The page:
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The slimy pool we pass.” As one who hears
While we our course o'er the dead channel held. 30 One drench'd in mire before me came, and said ; “ Who art thou, that thou comest ere thine hour ?”
I answer’d: “Though I come, I tarry not. But who art thou, that art become so foul ?
“One, as thou seest, who mourn :” he straight replied.
To which I thus: “In mourning and in woe, 36 Curs’d spirit! tarry thou. I know thee well, E'en thus in filth disguis'd." Then stretch'd he forth Hands to the bark; whereof my teacher sage Aware, thrusting himn back: “Away! down there 40 To the other dogs !” then, with his arms my neck Encircling, kiss'd my cheek, and spake: “O soul Justly disdainful! blest was she in whom Thou was conceiv'd! He in the world was one For arrogance noted; to his memory
45 No virtue lends its lustre; even so Here is his shadow furious. There above How many now hold themselves mighty kings Who here like swine shall wallow in the mire, Leaving behind them horrible dispraise !”
50 I then : “ Master ! him fain would I behold Whelm'd in these dregs, before we quit the lake."
He thus : “ Or ever to thy view the shore Be offer’d, satisfied shall be that wish, Which well deserves completion.” Scarce his words 55 Were ended, when I saw the miry tribes Set on him with such violence, that yet For that render I thanks to God and praise. “To Filippo Argenti:" cried they all : And on himself the moody Florentine
Turn’d his avenging fangs. IIim here we left,
And thus the good instructor : “Now, my son! 65
I thus : “ The minarets already, Sir! There certes in the valley I descry, Gleaming vermilion, as if they from fire
70 Had issu’d.” He replied : “Eternal fire, That inward burns, shows them with ruddy flame Illum’d; as in this nether hell thou seest."
We came within the fosses deep, that moat This region comfortless. The walls appear'd As they were fram'd of iron. We had made Wide circuit, ere a place we reach’d, where loud The mariner cried vehement: “ Go forth! The entrance is here !” Upon the gates I spied More than a thousand, who of old from heaven 80 Were hurl'd. With ireful gestures, “ Who is this,” They cried, “ that without death first felt, goes through The regions of the dead ?” My sapient guide Made sign that he for secret parley wish'd; Whereat their angry scorn abating, thus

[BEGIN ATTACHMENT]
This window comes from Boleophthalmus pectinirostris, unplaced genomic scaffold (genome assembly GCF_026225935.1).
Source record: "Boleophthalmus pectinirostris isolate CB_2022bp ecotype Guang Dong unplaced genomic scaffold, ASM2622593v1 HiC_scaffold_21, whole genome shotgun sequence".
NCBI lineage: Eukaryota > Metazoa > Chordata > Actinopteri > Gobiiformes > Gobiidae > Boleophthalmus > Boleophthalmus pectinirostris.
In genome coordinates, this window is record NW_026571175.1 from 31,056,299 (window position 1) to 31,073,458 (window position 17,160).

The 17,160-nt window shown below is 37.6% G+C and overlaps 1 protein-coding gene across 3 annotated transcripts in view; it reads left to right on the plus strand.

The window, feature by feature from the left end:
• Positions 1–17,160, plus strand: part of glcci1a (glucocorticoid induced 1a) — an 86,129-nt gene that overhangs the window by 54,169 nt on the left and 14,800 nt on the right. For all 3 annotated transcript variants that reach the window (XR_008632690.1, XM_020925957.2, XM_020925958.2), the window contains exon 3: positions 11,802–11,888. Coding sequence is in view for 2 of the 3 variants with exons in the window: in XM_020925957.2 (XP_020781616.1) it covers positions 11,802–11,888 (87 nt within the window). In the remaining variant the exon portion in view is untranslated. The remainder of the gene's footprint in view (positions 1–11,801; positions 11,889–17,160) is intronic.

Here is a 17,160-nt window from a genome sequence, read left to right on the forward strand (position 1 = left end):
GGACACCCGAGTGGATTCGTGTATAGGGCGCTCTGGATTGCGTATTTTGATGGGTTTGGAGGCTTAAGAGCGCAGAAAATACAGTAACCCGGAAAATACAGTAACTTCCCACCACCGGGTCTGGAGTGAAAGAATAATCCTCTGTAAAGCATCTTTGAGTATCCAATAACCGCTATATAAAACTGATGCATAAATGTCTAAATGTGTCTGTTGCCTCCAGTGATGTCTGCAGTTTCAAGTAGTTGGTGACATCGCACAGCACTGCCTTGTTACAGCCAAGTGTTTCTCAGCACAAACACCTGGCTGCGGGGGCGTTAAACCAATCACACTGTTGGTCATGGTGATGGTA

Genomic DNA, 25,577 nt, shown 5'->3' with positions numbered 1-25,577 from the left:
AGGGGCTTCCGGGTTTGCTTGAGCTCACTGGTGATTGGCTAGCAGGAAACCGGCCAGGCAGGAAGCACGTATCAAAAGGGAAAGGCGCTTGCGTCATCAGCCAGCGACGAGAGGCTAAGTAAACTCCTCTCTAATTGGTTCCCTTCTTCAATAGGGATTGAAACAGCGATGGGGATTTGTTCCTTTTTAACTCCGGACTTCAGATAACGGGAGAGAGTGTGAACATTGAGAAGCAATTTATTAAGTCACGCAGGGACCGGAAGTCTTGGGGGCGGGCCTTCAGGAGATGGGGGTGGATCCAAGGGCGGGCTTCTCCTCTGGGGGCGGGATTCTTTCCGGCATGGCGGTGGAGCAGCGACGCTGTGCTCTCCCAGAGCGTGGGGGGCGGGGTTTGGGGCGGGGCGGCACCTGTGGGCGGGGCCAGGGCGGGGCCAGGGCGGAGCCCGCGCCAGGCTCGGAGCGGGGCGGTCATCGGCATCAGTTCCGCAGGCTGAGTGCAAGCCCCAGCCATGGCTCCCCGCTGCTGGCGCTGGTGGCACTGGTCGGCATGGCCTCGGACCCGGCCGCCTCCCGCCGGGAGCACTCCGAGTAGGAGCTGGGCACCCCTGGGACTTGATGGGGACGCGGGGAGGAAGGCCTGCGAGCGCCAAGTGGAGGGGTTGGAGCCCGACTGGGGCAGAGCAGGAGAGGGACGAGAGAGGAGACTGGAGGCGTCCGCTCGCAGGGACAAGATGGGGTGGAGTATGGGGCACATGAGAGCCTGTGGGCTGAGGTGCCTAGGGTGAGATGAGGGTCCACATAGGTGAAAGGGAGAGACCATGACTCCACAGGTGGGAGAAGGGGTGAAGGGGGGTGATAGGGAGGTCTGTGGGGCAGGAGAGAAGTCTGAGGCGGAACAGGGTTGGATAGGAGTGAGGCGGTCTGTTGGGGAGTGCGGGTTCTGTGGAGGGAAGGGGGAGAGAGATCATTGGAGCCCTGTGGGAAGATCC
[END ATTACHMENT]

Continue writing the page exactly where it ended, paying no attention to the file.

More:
85 They spake: “ Come thou alone; and let him
go Who hath so hardily enter'd this realm. Alone return he by his witless way; If well he know it, let him prove. For thee, Here shalt thou tarry, who through clime so dark 90 Hast been his escort.” Now bethink thee, reader! What cheer was mine at sound of those curs'd words. I did believe I never should return.
“O my lov'd guide! who more than seven times Security hast render'd me, and drawn
95 From peril deep, whereto I stood expos’d, Desert me not," I cried, “in this extreme. And if our onward going be denied, Together trace we back our steps with speed.” My liege, who thither had conducted me,
Replied : “Fear not: for of our passage none
This said, departs the sire benevolent,
I could not hear what terms he offer'd them,
Tue hue, which coward dread on my pale cheeks
Such aid to us is offer'd.-Oh, how long
I noted, how the sequel of his words
“ Doth ever any
Thus I inquiring. “Rarely,” he replied,
He knowing well the miserable hags
['th' midst.” This said, in silence he remain'd
Hasten Medusa : so to adamant
55 No ill revenge." "Turn thyself round, and keep Thy count'nance hid; for if the Gorgon dire Be shown, and thou shouldst view it, thy return Upwards would be for ever lost.”
This said, Himself my gentle master turn'd me round,
60 Nor trusted he my hands, but with his own He also hid me. Ye of intellect Sound and entire, mark well the lore conceal'd Under close texture of the mystic strain !
And now there came o'er the perturbed waves 65 Loud-crashing, terrible, a sound that made Either shore tremble, as if of a wind Impetuous, from conflicting vapours sprung, That 'gainst some forest driving all its might, Plucks off the branches, beats them down and hurls 70 Afar; then onward passing proudly sweeps Its whirlwind rage, while beasts and shepherds fly.
Mine eyes he loos’d, and spake: “And now direct Thy visual nerve along that ancient foam, There, thickest where the smoke ascends." As frogs 75 Before their foe the serpent, through the wave Ply swiftly all, till at the ground each one Lies on a heap; more than a thousand spirits Destroy'd, so saw I fleeing before one Who pass'd with unwet feet the Stygian sound. 80 He, from his face removing the gross air, Oft his left hand forth stretch'd, and seem'd alone By that annoyance wearied. I perceiv'd That he was sent from heav'n, and to my guide Turn’d me, who signal made that I should stand 85 Quiet, and bend to him. Ah me! how full Of noble anger seem'd he! To the gate He came, and with his wand touch'd it, whereat